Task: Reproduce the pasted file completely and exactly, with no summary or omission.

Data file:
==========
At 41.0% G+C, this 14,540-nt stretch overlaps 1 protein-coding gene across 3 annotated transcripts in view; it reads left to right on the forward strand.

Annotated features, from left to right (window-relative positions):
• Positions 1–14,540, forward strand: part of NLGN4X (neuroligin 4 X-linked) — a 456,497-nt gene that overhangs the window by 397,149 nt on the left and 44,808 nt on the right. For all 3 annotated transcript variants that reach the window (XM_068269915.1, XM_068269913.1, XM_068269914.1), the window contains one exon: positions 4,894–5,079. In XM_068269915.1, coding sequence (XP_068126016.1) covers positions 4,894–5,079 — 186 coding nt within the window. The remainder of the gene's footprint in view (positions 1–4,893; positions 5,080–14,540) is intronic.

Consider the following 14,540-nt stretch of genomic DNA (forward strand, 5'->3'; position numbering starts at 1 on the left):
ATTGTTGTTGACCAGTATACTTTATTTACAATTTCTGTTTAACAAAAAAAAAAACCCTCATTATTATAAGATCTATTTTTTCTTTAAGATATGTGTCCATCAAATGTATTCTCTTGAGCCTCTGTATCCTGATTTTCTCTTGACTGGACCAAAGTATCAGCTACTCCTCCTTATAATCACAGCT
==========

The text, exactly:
At 41.0% G+C, this 14,540-nt stretch overlaps 1 protein-coding gene across 3 annotated transcripts in view; it reads left to right on the forward strand.

Annotated features, from left to right (window-relative positions):
• Positions 1–14,540, forward strand: part of NLGN4X (neuroligin 4 X-linked) — a 456,497-nt gene that overhangs the window by 397,149 nt on the left and 44,808 nt on the right. For all 3 annotated transcript variants that reach the window (XM_068269915.1, XM_068269913.1, XM_068269914.1), the window contains one exon: positions 4,894–5,079. In XM_068269915.1, coding sequence (XP_068126016.1) covers positions 4,894–5,079 — 186 coding nt within the window. The remainder of the gene's footprint in view (positions 1–4,893; positions 5,080–14,540) is intronic.

Consider the following 14,540-nt stretch of genomic DNA (forward strand, 5'->3'; position numbering starts at 1 on the left):
ATTGTTGTTGACCAGTATACTTTATTTACAATTTCTGTTTAACAAAAAAAAAAACCCTCATTATTATAAGATCTATTTTTTCTTTAAGATATGTGTCCATCAAATGTATTCTCTTGAGCCTCTGTATCCTGATTTTCTCTTGACTGGACCAAAGTATCAGCTACTCCTCCTTATAATCACAGCT